Getting lost in the desert doesn’t sound like fun does it? Well, it’s not what I would call fun, but an adventure none the least.
At around nine o’clock last night they threw us into a cattle truck and set us on our way. It smelled like hay and cow but at least it had a tarp on it. We didn’t have to sit and remain still or anything so I got up and watched the night pass us by. The breeze was amazing and the people waved or stared as we drove by. We left the town limits and then it was almost complete darkness except for the random street -light that made no sense. Under those lights I saw a family eating dinner with their camel and dogs snacking on some trash. Our truck had flashing red and blue lights and sounded like a dance truck and I think we were all hyped enough that it seemed like we were on the back of a party bus. There was music being played on cell phones, people singing songs, and we also had a tin drum that one of the staff was playing on and off throughout the night.
We entered the desert around 11 o’clock and the smell of salt and sand was overwhelming; it was really weird because I couldn’t see the land but it smelled just like the beach. The truck rode on and on and then stopped. The staff jumped out and also our translator, Ojesviba, but nobody told us to get out and we sat there waiting.
. Finally, I had to use the restroom so I jumped out with another girl, Shera, and we investigated the area. The moon was out and shining bright but other than that it was dark and flat. We started to walk away from the trucks to find a place and realized that the land was also a little wet in some spots, which seemed really odd being that we were in the desert. All of a sudden I heard our leader of the trip, Bhaila, he is an older man and cousin to Bapa and gets very worried when we stray from the pack. He told us to stay away from the darker land since it was soft and sent Ojesviba to help us find a place. The dark land was wet because of the way the people there procure salt. The land is so salty that the ground is not smooth, but rather it is cracked and the openings go very deep. We had stopped on land that was mostly hard and soft salt and then we found out that we were lost.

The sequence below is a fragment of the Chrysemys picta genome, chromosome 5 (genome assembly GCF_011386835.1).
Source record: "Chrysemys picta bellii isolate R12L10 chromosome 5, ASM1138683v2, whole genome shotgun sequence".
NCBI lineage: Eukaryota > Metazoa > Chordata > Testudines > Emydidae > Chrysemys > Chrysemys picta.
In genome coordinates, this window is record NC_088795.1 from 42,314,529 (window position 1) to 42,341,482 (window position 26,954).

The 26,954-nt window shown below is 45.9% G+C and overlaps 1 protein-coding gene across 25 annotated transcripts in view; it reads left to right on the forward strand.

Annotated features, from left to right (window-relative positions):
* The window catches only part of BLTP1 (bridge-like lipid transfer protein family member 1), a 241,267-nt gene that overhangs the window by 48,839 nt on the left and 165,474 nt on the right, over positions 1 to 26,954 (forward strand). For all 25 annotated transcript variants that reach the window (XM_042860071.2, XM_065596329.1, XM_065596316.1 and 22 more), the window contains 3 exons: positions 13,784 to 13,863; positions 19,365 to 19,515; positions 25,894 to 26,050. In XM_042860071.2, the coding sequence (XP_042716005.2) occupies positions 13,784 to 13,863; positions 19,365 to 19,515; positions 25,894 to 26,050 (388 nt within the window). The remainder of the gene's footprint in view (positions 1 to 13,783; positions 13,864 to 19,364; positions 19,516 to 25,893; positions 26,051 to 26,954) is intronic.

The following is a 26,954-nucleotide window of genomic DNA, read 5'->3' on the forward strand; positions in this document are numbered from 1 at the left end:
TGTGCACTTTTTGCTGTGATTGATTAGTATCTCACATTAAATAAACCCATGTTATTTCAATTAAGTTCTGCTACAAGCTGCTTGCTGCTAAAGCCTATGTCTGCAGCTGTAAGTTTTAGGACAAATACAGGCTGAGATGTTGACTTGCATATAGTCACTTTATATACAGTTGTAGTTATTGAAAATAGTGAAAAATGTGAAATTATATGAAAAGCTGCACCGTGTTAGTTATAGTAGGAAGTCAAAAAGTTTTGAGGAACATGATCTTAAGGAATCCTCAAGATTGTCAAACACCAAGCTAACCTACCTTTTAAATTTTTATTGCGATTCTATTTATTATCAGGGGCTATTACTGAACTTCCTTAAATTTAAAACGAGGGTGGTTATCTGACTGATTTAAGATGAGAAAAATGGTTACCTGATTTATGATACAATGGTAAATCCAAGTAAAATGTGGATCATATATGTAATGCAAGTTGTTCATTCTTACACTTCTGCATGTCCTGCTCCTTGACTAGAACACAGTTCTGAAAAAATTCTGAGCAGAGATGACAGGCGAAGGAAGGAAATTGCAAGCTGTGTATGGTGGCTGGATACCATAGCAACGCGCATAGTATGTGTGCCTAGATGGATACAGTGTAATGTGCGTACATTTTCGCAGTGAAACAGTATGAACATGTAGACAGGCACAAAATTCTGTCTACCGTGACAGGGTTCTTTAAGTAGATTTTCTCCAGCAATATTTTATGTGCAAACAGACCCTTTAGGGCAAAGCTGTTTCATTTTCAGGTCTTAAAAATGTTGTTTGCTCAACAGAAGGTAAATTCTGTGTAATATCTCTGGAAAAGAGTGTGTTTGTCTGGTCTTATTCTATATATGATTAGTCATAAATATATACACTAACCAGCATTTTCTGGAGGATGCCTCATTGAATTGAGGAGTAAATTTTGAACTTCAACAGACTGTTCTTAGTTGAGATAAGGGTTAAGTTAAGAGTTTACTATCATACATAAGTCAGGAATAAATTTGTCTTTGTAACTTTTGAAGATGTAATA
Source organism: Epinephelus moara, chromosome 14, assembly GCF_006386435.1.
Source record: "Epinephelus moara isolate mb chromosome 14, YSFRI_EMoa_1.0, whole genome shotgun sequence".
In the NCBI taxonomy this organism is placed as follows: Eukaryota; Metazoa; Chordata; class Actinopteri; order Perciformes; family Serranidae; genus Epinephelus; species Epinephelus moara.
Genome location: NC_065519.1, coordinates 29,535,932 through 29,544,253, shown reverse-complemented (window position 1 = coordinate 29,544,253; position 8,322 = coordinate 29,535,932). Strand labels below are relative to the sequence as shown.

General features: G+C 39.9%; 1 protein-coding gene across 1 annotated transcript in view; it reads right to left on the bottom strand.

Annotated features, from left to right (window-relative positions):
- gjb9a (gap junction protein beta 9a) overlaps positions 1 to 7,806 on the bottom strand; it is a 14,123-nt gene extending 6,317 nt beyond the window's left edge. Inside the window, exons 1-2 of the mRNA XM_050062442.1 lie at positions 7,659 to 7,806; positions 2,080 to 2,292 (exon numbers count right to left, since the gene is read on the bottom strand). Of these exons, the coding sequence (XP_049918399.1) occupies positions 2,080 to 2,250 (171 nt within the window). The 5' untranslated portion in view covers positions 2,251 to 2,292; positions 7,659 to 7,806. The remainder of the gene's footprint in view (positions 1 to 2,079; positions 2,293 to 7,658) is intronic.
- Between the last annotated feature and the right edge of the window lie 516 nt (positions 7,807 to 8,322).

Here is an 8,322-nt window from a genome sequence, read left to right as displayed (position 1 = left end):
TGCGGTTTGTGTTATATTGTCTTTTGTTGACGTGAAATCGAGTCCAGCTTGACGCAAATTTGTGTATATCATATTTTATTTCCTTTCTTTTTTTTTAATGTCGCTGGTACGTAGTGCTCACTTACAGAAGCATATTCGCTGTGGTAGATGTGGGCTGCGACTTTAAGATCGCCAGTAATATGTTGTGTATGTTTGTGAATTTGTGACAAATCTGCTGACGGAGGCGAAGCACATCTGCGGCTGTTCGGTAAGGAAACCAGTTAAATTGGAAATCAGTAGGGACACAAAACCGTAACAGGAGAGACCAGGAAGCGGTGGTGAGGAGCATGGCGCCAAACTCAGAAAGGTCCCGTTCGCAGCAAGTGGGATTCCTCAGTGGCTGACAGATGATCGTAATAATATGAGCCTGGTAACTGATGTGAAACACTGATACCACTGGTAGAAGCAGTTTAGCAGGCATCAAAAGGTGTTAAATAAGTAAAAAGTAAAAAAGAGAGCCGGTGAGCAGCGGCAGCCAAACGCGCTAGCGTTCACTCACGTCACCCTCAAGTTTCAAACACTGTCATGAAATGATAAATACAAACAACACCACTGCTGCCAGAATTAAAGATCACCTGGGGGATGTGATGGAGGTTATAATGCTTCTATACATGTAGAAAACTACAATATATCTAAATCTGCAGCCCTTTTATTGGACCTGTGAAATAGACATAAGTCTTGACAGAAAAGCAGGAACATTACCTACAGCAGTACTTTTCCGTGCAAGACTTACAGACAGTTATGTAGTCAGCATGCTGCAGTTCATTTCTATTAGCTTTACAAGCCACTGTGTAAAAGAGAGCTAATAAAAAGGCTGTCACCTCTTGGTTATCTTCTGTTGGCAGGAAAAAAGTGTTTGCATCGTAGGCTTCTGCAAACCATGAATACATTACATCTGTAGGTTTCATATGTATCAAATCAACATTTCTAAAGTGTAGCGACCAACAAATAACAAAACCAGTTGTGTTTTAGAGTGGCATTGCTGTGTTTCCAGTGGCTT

Lost? Really, we are lost in the middle of nowhere? We were supposed to end up near a temple and a hill that had agate in it. Bapa had said that we could take a handful of agate and bring it home and make jewelry, so I thought I would grab some for my jewelry making friends and call it a day. Nope. We were nowhere near that area and one of the trucks went out to see if they could find it; a half an hour later and no luck. They decided we would just sleep where we were and we did. The staff started to take the cots out of the truck and hand them over to us. They advised that we take it to an area not too far away and sleep. I failed to mention how windy it was. Well, it was very windy and we had to keep our faces covered so we didn’t inhale too much salt. I also put my glasses on so I could see and not have salt flying into my eyes.
I lay back, looked up, and I didn’t care about the wind, being lost, and breathing in salt air, the sky was gorgeous. There were stars everywhere and it felt like being in a planetarium in fifth grade. The moon was behind me and the stars were in front of me and I’m not sure if it’s true, but the wind stopped. That’s how I fell asleep. I woke up a few hours later and the moon had gone down and there were even more stars in the sky and it felt like the sky was wrapping me up in one of the many galaxies.
I awoke at 5:20 a.m. and was told to bring a bottle of water and walk into the sun. I started walking and got some pretty pictures and watched the sunrise over the desert. The sunrise was peaceful and quiet and I stood there and watched it all by myself. We had all separated to meditate and enjoy the quietude.